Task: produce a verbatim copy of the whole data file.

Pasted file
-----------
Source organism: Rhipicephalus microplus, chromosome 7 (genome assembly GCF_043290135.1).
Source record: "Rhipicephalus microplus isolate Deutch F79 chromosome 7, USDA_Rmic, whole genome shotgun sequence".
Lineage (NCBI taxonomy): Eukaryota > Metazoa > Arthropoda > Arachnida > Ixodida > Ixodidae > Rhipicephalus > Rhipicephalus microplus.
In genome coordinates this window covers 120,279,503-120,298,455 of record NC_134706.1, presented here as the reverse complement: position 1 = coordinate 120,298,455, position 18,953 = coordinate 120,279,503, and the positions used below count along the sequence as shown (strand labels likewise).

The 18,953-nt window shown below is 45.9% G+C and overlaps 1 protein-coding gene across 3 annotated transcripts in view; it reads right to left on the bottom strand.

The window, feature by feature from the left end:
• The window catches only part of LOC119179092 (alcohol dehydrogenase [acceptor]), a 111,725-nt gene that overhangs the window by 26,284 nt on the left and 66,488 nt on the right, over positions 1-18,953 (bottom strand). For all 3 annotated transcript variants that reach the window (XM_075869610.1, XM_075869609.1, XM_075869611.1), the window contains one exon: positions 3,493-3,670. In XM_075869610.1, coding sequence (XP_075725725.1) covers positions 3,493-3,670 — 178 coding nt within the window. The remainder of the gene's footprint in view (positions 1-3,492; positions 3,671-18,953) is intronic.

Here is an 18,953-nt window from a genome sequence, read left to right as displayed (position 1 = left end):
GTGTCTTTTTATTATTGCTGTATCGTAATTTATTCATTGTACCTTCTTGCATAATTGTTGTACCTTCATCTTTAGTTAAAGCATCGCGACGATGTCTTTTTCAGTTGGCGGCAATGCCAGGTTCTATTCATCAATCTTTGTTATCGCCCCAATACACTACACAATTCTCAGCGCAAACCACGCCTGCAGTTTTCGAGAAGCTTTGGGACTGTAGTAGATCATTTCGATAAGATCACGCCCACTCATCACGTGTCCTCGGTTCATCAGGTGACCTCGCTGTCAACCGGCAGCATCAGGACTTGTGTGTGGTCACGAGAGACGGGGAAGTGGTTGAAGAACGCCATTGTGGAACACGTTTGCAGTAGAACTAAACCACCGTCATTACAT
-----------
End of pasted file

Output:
Source organism: Rhipicephalus microplus, chromosome 7 (genome assembly GCF_043290135.1).
Source record: "Rhipicephalus microplus isolate Deutch F79 chromosome 7, USDA_Rmic, whole genome shotgun sequence".
Lineage (NCBI taxonomy): Eukaryota > Metazoa > Arthropoda > Arachnida > Ixodida > Ixodidae > Rhipicephalus > Rhipicephalus microplus.
In genome coordinates this window covers 120,279,503-120,298,455 of record NC_134706.1, presented here as the reverse complement: position 1 = coordinate 120,298,455, position 18,953 = coordinate 120,279,503, and the positions used below count along the sequence as shown (strand labels likewise).

The 18,953-nt window shown below is 45.9% G+C and overlaps 1 protein-coding gene across 3 annotated transcripts in view; it reads right to left on the bottom strand.

The window, feature by feature from the left end:
• The window catches only part of LOC119179092 (alcohol dehydrogenase [acceptor]), a 111,725-nt gene that overhangs the window by 26,284 nt on the left and 66,488 nt on the right, over positions 1-18,953 (bottom strand). For all 3 annotated transcript variants that reach the window (XM_075869610.1, XM_075869609.1, XM_075869611.1), the window contains one exon: positions 3,493-3,670. In XM_075869610.1, coding sequence (XP_075725725.1) covers positions 3,493-3,670 — 178 coding nt within the window. The remainder of the gene's footprint in view (positions 1-3,492; positions 3,671-18,953) is intronic.

Here is an 18,953-nt window from a genome sequence, read left to right as displayed (position 1 = left end):
GTGTCTTTTTATTATTGCTGTATCGTAATTTATTCATTGTACCTTCTTGCATAATTGTTGTACCTTCATCTTTAGTTAAAGCATCGCGACGATGTCTTTTTCAGTTGGCGGCAATGCCAGGTTCTATTCATCAATCTTTGTTATCGCCCCAATACACTACACAATTCTCAGCGCAAACCACGCCTGCAGTTTTCGAGAAGCTTTGGGACTGTAGTAGATCATTTCGATAAGATCACGCCCACTCATCACGTGTCCTCGGTTCATCAGGTGACCTCGCTGTCAACCGGCAGCATCAGGACTTGTGTGTGGTCACGAGAGACGGGGAAGTGGTTGAAGAACGCCATTGTGGAACACGTTTGCAGTAGAACTAAACCACCGTCATTACAT